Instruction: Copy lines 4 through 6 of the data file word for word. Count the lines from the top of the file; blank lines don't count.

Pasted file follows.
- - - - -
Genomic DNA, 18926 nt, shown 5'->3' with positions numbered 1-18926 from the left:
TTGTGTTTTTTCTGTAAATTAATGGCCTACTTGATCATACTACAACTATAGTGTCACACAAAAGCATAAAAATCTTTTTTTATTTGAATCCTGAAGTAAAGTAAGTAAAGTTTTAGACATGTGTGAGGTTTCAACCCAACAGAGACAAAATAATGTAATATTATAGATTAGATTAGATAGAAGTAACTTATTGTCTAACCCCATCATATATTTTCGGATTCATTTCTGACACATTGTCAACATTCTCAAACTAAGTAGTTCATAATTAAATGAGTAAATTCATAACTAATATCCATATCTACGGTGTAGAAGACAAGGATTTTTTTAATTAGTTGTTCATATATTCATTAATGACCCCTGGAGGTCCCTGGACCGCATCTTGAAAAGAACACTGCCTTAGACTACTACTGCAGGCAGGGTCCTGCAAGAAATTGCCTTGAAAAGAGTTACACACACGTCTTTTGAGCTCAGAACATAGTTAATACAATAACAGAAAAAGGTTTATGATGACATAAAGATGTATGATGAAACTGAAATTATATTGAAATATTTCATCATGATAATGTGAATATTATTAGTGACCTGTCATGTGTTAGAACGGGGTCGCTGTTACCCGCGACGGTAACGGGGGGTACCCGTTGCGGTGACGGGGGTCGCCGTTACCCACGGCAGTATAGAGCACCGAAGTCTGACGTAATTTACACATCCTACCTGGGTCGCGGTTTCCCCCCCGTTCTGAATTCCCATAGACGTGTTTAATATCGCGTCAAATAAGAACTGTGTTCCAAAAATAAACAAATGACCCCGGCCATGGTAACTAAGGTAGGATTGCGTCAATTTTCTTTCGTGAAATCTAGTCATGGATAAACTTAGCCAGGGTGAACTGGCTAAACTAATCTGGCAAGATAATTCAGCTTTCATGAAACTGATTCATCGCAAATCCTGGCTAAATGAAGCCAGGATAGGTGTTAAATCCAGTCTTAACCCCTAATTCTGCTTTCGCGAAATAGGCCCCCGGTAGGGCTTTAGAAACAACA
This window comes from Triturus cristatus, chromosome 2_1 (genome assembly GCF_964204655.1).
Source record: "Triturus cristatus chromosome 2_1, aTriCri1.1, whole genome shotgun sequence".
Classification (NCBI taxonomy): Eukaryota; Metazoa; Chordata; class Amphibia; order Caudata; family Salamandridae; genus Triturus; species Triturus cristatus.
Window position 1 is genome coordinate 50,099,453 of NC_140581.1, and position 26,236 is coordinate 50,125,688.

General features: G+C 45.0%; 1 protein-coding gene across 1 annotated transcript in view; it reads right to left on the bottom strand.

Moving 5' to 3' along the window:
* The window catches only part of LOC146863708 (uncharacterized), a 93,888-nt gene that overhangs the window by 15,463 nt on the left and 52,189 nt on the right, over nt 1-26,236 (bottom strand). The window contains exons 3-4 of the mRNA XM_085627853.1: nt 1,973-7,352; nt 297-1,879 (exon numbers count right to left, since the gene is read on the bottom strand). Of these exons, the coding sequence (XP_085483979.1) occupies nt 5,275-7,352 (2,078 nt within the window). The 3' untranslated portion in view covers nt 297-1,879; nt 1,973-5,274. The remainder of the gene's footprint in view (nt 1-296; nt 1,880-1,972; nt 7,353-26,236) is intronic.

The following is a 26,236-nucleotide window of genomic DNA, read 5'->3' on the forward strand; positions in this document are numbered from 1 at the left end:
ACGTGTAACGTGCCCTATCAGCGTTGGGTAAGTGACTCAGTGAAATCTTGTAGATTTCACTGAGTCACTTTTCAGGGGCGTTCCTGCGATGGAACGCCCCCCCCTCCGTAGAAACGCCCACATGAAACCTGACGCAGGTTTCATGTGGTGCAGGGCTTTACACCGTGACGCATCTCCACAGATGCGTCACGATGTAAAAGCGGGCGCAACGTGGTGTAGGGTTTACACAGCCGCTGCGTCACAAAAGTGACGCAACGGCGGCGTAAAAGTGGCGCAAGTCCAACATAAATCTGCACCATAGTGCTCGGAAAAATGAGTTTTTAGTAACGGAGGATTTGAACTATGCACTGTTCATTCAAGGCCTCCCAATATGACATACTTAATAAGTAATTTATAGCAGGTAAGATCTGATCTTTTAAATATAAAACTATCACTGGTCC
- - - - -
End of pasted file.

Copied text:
Source record: "Triturus cristatus chromosome 2_1, aTriCri1.1, whole genome shotgun sequence".
Classification (NCBI taxonomy): Eukaryota; Metazoa; Chordata; class Amphibia; order Caudata; family Salamandridae; genus Triturus; species Triturus cristatus.
Window position 1 is genome coordinate 50,099,453 of NC_140581.1, and position 26,236 is coordinate 50,125,688.